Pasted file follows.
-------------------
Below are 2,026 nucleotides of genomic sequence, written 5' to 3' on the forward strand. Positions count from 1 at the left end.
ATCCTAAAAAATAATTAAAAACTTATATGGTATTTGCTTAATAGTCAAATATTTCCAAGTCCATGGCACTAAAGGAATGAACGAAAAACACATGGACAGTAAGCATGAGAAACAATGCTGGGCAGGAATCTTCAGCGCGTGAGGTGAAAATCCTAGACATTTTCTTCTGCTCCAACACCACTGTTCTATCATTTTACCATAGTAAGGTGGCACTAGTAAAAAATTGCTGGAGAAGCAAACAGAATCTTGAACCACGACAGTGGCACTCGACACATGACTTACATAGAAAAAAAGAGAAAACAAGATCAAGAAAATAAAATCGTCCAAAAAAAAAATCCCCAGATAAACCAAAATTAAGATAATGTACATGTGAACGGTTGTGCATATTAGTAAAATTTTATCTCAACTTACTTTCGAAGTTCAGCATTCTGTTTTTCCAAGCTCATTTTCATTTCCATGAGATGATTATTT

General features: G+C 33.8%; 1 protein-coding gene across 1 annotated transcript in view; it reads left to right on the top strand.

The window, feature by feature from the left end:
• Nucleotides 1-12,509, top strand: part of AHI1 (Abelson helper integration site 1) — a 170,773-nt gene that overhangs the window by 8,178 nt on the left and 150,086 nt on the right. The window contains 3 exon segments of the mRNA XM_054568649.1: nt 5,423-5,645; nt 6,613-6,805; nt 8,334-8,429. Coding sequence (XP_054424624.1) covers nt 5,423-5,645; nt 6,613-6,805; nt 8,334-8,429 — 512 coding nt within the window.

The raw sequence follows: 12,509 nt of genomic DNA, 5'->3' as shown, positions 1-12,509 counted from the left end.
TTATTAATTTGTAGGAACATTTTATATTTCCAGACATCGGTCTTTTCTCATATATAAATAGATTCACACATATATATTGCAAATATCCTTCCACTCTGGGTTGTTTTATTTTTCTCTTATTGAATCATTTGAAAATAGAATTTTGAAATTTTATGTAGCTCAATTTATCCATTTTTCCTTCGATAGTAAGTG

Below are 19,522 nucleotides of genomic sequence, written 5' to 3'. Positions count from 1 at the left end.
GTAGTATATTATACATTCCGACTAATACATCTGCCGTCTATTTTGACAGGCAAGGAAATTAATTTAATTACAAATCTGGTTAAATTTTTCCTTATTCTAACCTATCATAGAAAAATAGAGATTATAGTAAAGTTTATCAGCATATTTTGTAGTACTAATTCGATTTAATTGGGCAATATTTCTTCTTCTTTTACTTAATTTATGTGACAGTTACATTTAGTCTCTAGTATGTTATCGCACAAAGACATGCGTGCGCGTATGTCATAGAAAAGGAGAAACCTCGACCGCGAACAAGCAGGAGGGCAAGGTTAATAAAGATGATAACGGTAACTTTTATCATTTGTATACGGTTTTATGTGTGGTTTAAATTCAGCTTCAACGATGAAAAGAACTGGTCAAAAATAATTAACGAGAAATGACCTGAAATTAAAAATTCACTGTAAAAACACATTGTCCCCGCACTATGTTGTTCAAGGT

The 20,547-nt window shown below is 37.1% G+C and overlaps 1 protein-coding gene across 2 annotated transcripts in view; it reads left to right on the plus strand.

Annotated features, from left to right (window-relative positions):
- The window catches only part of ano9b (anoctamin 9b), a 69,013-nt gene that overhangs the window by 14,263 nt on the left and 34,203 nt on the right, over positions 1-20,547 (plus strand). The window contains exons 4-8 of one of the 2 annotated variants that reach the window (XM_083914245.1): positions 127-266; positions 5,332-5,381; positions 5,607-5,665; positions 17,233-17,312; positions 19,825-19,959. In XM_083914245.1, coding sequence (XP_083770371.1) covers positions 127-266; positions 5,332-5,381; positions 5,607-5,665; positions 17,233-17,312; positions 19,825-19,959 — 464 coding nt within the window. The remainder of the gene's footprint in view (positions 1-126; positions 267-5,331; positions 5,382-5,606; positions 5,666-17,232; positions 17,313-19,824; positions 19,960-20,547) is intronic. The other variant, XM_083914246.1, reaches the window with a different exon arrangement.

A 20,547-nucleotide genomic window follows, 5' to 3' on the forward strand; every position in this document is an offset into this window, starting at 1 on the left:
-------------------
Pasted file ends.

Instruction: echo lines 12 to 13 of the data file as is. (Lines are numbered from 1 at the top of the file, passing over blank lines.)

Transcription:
- The window catches only part of ano9b (anoctamin 9b), a 69,013-nt gene that overhangs the window by 14,263 nt on the left and 34,203 nt on the right, over positions 1-20,547 (plus strand). The window contains exons 4-8 of one of the 2 annotated variants that reach the window (XM_083914245.1): positions 127-266; positions 5,332-5,381; positions 5,607-5,665; positions 17,233-17,312; positions 19,825-19,959. In XM_083914245.1, coding sequence (XP_083770371.1) covers positions 127-266; positions 5,332-5,381; positions 5,607-5,665; positions 17,233-17,312; positions 19,825-19,959 — 464 coding nt within the window. The remainder of the gene's footprint in view (positions 1-126; positions 267-5,331; positions 5,382-5,606; positions 5,666-17,232; positions 17,313-19,824; positions 19,960-20,547) is intronic. The other variant, XM_083914246.1, reaches the window with a different exon arrangement.

A 20,547-nucleotide genomic window follows, 5' to 3' on the forward strand; every position in this document is an offset into this window, starting at 1 on the left: